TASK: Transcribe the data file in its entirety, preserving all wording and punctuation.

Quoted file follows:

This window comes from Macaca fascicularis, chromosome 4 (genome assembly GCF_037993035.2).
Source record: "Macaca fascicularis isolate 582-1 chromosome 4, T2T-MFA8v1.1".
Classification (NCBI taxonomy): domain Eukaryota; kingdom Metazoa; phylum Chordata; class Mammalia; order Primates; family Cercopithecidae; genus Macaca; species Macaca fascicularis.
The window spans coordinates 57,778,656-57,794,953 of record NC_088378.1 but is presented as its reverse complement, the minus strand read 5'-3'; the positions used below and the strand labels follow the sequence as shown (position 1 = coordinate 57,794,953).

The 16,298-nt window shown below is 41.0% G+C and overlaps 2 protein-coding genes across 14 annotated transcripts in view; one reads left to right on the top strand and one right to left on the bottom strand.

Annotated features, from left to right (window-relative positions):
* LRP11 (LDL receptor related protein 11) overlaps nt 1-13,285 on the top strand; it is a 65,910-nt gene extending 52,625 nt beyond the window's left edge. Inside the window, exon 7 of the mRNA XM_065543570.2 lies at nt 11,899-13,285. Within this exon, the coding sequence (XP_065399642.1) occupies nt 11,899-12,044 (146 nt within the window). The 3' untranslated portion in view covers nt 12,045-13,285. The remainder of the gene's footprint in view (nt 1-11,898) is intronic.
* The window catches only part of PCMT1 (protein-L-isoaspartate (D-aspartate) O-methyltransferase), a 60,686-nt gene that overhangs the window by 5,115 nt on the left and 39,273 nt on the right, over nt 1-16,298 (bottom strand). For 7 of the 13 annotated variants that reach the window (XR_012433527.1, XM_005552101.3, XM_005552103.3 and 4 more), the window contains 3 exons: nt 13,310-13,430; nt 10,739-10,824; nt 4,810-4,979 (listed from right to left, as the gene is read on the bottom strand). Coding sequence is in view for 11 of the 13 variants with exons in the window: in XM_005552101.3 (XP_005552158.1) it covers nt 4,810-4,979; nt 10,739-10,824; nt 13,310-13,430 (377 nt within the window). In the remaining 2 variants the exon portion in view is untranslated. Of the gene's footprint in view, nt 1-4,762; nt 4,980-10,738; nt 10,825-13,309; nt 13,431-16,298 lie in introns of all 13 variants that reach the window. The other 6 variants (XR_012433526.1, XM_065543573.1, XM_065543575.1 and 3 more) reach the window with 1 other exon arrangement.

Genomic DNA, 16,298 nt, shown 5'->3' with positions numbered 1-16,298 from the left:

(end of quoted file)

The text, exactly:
This window comes from Macaca fascicularis, chromosome 4 (genome assembly GCF_037993035.2).
Source record: "Macaca fascicularis isolate 582-1 chromosome 4, T2T-MFA8v1.1".
Classification (NCBI taxonomy): domain Eukaryota; kingdom Metazoa; phylum Chordata; class Mammalia; order Primates; family Cercopithecidae; genus Macaca; species Macaca fascicularis.
The window spans coordinates 57,778,656-57,794,953 of record NC_088378.1 but is presented as its reverse complement, the minus strand read 5'-3'; the positions used below and the strand labels follow the sequence as shown (position 1 = coordinate 57,794,953).

The 16,298-nt window shown below is 41.0% G+C and overlaps 2 protein-coding genes across 14 annotated transcripts in view; one reads left to right on the top strand and one right to left on the bottom strand.

Annotated features, from left to right (window-relative positions):
* LRP11 (LDL receptor related protein 11) overlaps nt 1-13,285 on the top strand; it is a 65,910-nt gene extending 52,625 nt beyond the window's left edge. Inside the window, exon 7 of the mRNA XM_065543570.2 lies at nt 11,899-13,285. Within this exon, the coding sequence (XP_065399642.1) occupies nt 11,899-12,044 (146 nt within the window). The 3' untranslated portion in view covers nt 12,045-13,285. The remainder of the gene's footprint in view (nt 1-11,898) is intronic.
* The window catches only part of PCMT1 (protein-L-isoaspartate (D-aspartate) O-methyltransferase), a 60,686-nt gene that overhangs the window by 5,115 nt on the left and 39,273 nt on the right, over nt 1-16,298 (bottom strand). For 7 of the 13 annotated variants that reach the window (XR_012433527.1, XM_005552101.3, XM_005552103.3 and 4 more), the window contains 3 exons: nt 13,310-13,430; nt 10,739-10,824; nt 4,810-4,979 (listed from right to left, as the gene is read on the bottom strand). Coding sequence is in view for 11 of the 13 variants with exons in the window: in XM_005552101.3 (XP_005552158.1) it covers nt 4,810-4,979; nt 10,739-10,824; nt 13,310-13,430 (377 nt within the window). In the remaining 2 variants the exon portion in view is untranslated. Of the gene's footprint in view, nt 1-4,762; nt 4,980-10,738; nt 10,825-13,309; nt 13,431-16,298 lie in introns of all 13 variants that reach the window. The other 6 variants (XR_012433526.1, XM_065543573.1, XM_065543575.1 and 3 more) reach the window with 1 other exon arrangement.

Genomic DNA, 16,298 nt, shown 5'->3' with positions numbered 1-16,298 from the left: